People are injured and killed in preventable traffic collisions on Denny Way every year, yet Seattle is planning to invest more than $5 million in the street without addressing its dangerous street design. Instead, the project is moving forward without regard for the city’s Vision Zero goals and without addressing needs specifically called for in the city’s Pedestrian and Transit Master Plans.
The project has strayed from Seattle’s existing transportation policy and needs a reset so it can be brought in line with the city’s safety and transit mobility goals.
If you had not heard about this project until this post or Ryan Packer’s recent story in the Urbanist, that’s part of the problem. While projects investing to improve safety get bogged down in enormous amounts of public process and delay, projects investing to maintain dangerous streets like Denny Way seem to get a free pass from the Seattle Process. Had there been a proper public process earlier, the team would have heard loud and clear from residents that we expect safety and transit improvements to be included. There’s even a whole community-led campaign to Fix the L8 that is focused largely on making improvements to this section of Denny Way so that the packed and unreliable Route 8 bus can better serve its 5,000+ daily riders (a count that would surely be higher if the thing ran on time). Now the city is left with the frustrating decision of pausing a project that is already in the design phase, sending it back to project development so safety and transit mobility are included. This could mean that it would not be ready for paving in 2024 as currently planned and that the budget may change, but pausing it is the right thing to do.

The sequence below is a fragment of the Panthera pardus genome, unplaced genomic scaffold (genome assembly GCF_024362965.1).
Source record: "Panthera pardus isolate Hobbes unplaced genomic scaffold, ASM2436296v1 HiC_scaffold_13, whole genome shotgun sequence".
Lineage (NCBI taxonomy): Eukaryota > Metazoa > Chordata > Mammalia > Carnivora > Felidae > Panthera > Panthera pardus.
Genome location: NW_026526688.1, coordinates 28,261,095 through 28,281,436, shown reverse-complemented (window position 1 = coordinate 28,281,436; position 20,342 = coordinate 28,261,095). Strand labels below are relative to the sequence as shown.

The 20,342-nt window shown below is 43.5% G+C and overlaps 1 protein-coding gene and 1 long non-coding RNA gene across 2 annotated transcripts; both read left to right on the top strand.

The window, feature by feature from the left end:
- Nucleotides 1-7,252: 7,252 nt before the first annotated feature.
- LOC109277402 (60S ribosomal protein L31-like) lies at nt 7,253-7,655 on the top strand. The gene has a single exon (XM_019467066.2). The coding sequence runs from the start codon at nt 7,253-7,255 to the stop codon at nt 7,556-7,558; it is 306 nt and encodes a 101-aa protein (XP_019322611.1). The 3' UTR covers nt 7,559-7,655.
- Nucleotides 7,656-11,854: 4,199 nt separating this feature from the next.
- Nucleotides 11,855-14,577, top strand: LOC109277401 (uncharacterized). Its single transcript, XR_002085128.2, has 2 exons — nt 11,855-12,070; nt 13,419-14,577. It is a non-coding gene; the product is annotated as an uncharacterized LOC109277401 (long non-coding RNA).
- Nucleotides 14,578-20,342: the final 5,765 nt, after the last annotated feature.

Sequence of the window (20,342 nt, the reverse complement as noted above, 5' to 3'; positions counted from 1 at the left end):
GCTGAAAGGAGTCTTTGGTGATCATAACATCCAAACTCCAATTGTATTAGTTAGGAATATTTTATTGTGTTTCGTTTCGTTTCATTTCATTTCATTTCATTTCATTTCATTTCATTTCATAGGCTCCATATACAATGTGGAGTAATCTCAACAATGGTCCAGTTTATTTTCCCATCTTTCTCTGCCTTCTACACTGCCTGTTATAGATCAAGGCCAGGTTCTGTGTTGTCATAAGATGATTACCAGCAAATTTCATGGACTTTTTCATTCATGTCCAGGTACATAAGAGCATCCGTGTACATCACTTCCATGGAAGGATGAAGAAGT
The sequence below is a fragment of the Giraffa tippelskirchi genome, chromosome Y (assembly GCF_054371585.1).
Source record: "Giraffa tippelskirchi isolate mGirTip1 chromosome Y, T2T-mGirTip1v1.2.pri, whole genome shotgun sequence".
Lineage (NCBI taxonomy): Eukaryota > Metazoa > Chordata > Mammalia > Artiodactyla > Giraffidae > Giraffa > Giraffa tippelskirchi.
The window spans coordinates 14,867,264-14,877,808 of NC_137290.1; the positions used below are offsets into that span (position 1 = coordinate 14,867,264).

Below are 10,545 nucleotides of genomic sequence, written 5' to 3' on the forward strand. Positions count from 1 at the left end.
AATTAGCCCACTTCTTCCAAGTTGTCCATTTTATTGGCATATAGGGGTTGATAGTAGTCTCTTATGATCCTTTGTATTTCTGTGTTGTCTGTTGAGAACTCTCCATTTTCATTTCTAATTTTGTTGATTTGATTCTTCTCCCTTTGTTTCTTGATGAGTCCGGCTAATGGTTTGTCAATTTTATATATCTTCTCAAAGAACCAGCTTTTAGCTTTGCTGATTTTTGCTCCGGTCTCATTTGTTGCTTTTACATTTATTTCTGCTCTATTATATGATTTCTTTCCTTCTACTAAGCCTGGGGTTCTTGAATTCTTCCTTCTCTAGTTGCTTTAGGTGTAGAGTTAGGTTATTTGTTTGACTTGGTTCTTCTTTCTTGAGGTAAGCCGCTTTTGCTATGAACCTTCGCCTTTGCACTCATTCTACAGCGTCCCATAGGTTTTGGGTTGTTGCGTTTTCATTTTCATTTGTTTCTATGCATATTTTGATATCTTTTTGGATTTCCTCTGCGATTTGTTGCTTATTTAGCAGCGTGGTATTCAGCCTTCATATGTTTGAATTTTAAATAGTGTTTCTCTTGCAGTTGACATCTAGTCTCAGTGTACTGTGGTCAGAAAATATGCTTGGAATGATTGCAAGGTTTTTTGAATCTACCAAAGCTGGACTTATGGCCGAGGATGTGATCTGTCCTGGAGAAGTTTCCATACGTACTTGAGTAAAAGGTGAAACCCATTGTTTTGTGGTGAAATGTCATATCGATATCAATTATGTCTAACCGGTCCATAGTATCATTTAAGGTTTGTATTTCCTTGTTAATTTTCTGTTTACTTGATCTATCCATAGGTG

Denny Way is listed in Seattle’s Pedestrian Master Plan (PDF) as part of the “priority investment network,” noting that much of the project area scores a “high” safety prioritization, meaning it is in the top 20% of all streets in the city in need to safety improvements. Denny Way is also one of eight “priority bus corridors” highlighted in Seattle’s Transit Master Plan (corridors section PDF), which notes that “investments in the corridors identified through the TMP have the highest potential benefits to Seattle and its residents.” The plan specifically recommends:
- TSP [Transit Signal Priority] (requires fiber installation)
- Multimodal Projects
- Pedestrian enhancements are needed along and across Denny Way
- The Denny Way Streetscape Concept Plan provides guidance for pedestrian realm improvements along this busy corridor
A “multimodal project” could include improvements like safety upgrades and bus lanes.
SDOT also recently completed a Vision Zero review that found that 80% of people killed in traffic while walking occurred on streets with more than one general purpose traffic lane in the same direction. Denny Way is designed with two general purpose lanes in each direction for most of its length.